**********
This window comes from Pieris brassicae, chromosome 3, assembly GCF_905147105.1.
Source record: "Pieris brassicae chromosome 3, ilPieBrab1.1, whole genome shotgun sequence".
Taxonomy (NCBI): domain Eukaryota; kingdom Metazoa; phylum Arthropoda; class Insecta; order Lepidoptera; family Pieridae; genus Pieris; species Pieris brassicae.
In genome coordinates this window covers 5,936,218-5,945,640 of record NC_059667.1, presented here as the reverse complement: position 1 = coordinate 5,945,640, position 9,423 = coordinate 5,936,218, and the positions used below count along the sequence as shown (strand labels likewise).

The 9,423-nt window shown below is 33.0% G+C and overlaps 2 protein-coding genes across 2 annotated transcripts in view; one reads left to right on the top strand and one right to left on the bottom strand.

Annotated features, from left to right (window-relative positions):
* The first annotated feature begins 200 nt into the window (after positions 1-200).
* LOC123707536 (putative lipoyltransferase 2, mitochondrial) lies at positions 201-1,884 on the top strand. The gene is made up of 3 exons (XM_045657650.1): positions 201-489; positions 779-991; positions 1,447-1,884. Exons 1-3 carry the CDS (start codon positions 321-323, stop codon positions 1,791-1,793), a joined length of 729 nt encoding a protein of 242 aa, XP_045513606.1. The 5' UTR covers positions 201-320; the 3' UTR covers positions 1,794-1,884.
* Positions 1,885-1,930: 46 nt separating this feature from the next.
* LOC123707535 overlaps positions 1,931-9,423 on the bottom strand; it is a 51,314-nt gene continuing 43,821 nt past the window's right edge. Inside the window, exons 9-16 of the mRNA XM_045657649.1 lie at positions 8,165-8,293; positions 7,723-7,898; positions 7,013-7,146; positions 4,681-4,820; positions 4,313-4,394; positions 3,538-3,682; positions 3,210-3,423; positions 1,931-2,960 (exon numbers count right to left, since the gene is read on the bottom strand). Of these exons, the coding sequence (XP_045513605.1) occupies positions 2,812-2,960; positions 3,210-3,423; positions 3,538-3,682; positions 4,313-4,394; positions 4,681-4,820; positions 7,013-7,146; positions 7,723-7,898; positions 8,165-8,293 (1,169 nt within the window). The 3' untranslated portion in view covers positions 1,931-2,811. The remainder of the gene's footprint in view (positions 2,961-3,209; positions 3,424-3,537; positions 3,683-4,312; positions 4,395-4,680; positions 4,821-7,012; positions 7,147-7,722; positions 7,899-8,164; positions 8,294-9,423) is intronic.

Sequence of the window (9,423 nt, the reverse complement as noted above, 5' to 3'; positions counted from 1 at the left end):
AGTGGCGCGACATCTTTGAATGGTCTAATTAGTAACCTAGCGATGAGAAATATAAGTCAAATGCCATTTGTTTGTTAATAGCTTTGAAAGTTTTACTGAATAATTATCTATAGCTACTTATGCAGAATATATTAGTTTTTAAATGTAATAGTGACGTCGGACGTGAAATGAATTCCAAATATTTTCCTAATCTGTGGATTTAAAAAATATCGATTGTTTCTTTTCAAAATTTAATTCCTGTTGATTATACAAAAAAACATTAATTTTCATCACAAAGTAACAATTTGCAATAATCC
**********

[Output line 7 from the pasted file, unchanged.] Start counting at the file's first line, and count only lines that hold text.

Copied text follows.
* The first annotated feature begins 200 nt into the window (after positions 1-200).